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PARIS — Serena and Venus Williams are the French Open’s two top-seeded women, and if it seems as though it’s been a while since that was the case at a Grand Slam tournament, that’s because it has.

This is the first time the American sisters are seeded 1-2 at a major championship since the Australian Open in January 2003.

Plenty has transpired in their lives during the intervening years. Each Williams has dealt with injuries, absences from the tour and drops in the rankings, as well as the far-more-serious matter of the shooting death of their half-sister Yetunde Price in September 2003.

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Yet Venus and Serena keep returning to the heights of their sport.

“You know,” Serena noted, “people have said we would never be No. 1 and No. 2 in the world again. You look, I don’t know, 10 years later and … we’re still doing the best.”

When the French Open begins Sunday, second-ranked Venus will play former top-10 player Patty Schnyder of Switzerland to start a bid for her eighth Grand Slam singles title.

Among active women, only top-ranked Serena, with 12, owns more major trophies than her older sister.

“We feel like we deserve to be here,” Serena said. “We’ve worked so hard for so many years, and, you know, ups and downs, and, you know, all kinds of problems and everything. And to be back is cool.”

Having won this season’s Australian Open, Serena will be trying to become the first woman since Jennifer Capriati in 2001 to get halfway to a calendar-year Grand Slam. She also aims to win the French Open for the second time; Serena beat Venus in the 2002 final at Roland Garros.

Still, this season hardly has been perfect for the 28-year-old Serena, who is 15 months younger than Venus.

After Australia, Serena was off the tour for all of February, March and April because of a bothersome left knee. Since returning to action, she is only 4-2 on clay, losing two of her past three matches.

Venus, meanwhile, is 26-4 in 2010, a tour-leading .867 winning percentage, and is coming off a run to the final on clay at Madrid, where she lost to Aravane Rezai of France. Only one woman could overtake Serena at No. 1 in the rankings by the end of the French Open: Venus.

“I mean, in essence, I’m still the same player, but I just think that I understand the game more … and how to play the point better and situations,” Venus said earlier this season. “I think when you’re younger, you just kind of go through it, especially someone with a game like mine. I guess sometimes you take more chances — sometimes for the best and sometimes not for the best. I guess at this point, I feel like I’m at that balance of knowing when to hit which shot.”

The slow, red clay used in Europe has never been either sister’s preferred surface, mostly because it tends to dull their powerful serves and groundstrokes.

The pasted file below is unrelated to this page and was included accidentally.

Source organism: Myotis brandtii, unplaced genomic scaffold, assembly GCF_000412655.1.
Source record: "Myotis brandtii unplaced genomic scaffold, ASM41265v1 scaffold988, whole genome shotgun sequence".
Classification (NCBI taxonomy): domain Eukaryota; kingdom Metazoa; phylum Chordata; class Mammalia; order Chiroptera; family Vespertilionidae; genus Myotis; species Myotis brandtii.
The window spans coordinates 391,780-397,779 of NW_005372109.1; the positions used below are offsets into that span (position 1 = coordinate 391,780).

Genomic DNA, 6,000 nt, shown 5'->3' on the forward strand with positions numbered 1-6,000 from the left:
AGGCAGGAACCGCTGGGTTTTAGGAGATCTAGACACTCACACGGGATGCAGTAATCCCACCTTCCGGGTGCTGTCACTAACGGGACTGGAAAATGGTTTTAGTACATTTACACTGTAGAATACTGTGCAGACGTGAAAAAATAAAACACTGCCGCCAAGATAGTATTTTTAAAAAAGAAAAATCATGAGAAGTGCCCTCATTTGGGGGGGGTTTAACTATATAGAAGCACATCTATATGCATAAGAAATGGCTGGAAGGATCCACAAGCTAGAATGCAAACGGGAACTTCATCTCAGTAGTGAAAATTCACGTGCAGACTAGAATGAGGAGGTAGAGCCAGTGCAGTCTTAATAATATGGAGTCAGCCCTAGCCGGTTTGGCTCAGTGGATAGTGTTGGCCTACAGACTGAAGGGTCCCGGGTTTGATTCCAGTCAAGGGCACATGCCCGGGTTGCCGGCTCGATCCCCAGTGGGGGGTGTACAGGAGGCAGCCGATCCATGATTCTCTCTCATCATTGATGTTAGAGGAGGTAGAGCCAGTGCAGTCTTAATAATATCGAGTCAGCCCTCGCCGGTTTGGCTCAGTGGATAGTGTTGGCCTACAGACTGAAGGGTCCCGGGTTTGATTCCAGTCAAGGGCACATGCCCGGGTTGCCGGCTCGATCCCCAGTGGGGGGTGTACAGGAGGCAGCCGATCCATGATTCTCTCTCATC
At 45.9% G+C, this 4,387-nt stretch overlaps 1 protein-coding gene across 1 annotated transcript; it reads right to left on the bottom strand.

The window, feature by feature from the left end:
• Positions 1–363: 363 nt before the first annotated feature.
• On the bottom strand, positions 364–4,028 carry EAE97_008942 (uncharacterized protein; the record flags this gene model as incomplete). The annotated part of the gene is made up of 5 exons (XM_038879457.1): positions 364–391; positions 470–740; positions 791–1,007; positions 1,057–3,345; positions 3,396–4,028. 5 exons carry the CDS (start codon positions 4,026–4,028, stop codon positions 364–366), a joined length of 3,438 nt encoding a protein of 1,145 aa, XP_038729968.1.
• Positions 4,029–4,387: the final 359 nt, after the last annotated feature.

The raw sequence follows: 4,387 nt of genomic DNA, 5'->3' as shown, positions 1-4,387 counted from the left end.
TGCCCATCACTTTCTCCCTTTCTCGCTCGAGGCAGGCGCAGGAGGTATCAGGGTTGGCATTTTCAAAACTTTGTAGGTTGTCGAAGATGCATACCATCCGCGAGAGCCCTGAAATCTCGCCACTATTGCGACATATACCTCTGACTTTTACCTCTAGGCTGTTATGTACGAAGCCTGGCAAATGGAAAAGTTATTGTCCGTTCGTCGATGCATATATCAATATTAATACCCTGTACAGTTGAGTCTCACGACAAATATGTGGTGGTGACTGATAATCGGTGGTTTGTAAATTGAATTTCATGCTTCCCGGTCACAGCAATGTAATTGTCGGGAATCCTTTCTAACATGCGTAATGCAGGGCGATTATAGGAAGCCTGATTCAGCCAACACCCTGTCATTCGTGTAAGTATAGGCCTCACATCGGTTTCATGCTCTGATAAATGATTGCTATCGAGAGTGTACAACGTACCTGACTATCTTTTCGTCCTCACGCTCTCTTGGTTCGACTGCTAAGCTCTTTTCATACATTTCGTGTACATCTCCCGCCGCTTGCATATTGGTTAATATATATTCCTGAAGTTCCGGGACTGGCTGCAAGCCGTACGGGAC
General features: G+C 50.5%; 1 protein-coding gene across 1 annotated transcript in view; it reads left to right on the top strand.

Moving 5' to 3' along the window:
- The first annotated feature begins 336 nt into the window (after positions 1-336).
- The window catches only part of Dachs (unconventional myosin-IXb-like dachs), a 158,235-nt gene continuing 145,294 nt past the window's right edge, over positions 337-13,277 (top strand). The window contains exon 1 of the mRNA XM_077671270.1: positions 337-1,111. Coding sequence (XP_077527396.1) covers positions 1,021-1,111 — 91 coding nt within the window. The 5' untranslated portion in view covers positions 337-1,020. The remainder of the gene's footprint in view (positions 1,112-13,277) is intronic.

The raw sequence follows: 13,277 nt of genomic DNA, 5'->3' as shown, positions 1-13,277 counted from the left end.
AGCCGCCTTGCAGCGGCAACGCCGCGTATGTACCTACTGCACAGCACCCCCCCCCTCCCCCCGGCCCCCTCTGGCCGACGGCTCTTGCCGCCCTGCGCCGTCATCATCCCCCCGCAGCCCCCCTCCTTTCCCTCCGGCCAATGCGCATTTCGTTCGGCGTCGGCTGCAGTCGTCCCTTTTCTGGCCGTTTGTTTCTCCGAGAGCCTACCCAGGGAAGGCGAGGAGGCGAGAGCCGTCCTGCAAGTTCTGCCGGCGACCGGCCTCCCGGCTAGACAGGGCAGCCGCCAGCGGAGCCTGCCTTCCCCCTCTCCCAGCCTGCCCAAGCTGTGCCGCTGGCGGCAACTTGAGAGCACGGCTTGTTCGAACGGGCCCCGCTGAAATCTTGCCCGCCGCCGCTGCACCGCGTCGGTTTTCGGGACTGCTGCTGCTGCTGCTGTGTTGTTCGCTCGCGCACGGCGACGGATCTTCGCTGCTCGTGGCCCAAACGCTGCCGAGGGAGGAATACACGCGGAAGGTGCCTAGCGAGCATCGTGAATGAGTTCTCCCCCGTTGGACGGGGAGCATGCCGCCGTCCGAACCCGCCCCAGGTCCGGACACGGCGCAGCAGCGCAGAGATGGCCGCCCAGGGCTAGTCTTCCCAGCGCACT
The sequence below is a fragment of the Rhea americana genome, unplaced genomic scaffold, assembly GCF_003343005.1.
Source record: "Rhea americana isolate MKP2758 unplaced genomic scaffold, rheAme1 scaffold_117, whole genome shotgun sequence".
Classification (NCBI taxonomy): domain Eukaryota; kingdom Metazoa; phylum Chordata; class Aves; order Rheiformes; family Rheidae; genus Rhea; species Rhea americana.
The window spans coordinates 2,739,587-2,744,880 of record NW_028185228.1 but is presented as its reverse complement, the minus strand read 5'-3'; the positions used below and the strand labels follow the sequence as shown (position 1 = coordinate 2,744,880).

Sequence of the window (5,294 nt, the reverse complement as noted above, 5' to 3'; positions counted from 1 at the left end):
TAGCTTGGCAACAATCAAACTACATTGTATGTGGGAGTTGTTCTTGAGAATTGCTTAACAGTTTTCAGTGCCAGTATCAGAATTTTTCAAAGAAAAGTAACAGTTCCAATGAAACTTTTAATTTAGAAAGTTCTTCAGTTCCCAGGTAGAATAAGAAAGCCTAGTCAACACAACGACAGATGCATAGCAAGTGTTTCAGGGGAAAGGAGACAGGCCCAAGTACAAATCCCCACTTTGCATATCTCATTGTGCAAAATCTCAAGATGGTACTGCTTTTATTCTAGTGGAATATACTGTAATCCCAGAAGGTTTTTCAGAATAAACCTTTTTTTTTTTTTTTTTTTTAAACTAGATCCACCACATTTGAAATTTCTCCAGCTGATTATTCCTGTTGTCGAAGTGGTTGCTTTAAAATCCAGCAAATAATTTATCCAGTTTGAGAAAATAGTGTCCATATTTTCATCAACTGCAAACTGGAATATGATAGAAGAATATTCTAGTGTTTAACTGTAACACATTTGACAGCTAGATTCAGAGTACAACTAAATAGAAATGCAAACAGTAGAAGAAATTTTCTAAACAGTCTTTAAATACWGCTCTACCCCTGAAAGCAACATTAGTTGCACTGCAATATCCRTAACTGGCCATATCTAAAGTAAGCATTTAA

This is the 14th consecutive French Open for Venus, and she’s only made it past the quarterfinals once, in 2002.

For Serena, the French Open is the only major championship she hasn’t won at least three times. She last reached the semifinals in Paris in 2003.

“It’s not her favorite surface, but she’s been talking all year about, ‘This is really the one that has been elusive to me. I haven’t been able to get my hands around this title. Its clay goes against my grain,'” seven-time French Open champion Chris Evert said. “Yes, it does — it challenges her patience. She’s so aggressive all the time. She’s going to have to change, not only her style of play, but mentally, she’s going to have to change a little bit, if she wants to win the tournament.”

While most everyone anticipates Roger Federer and Rafael Nadal to meet in the French Open men’s final for the fourth time in five years, the women’s event is expected to be far more competitive, with several players considered contenders to be around two weeks from now.

Justine Henin, a four-time champion, is back after missing the French Open in 2008 and 2009 while taking a break from tennis, and she brings with her a 21-match winning streak at Roland Garros that covers her 2005-07 titles. Rezai proved in Madrid she could be factor. Jelena Jankovic beat both Williams sisters en route to the final at Rome on clay. Three-time major champion Maria Sharapova won a clay-court title at Strasbourg on Saturday.

“Serena has always stepped up in the big events. Except when she had health issues, she showed she could dominate,” said Henin, who could face Sharapova in the third round and the younger Williams in the quarterfinals. “But I believe here, in the French Open, anything can happen.”

Henin, Sharapova and Serena will play their opening matches Monday or Tuesday, and here is one daunting statistic for the American’s opponent, Stefanie Voegele of Switzerland, to ponder: Serena is 41-0 for her career in first-round matches at Grand Slam tournaments.

Looking ahead a bit, Serena only once has lost in the second round of a major — at the 1998 Australian Open.

Who beat her way back then?



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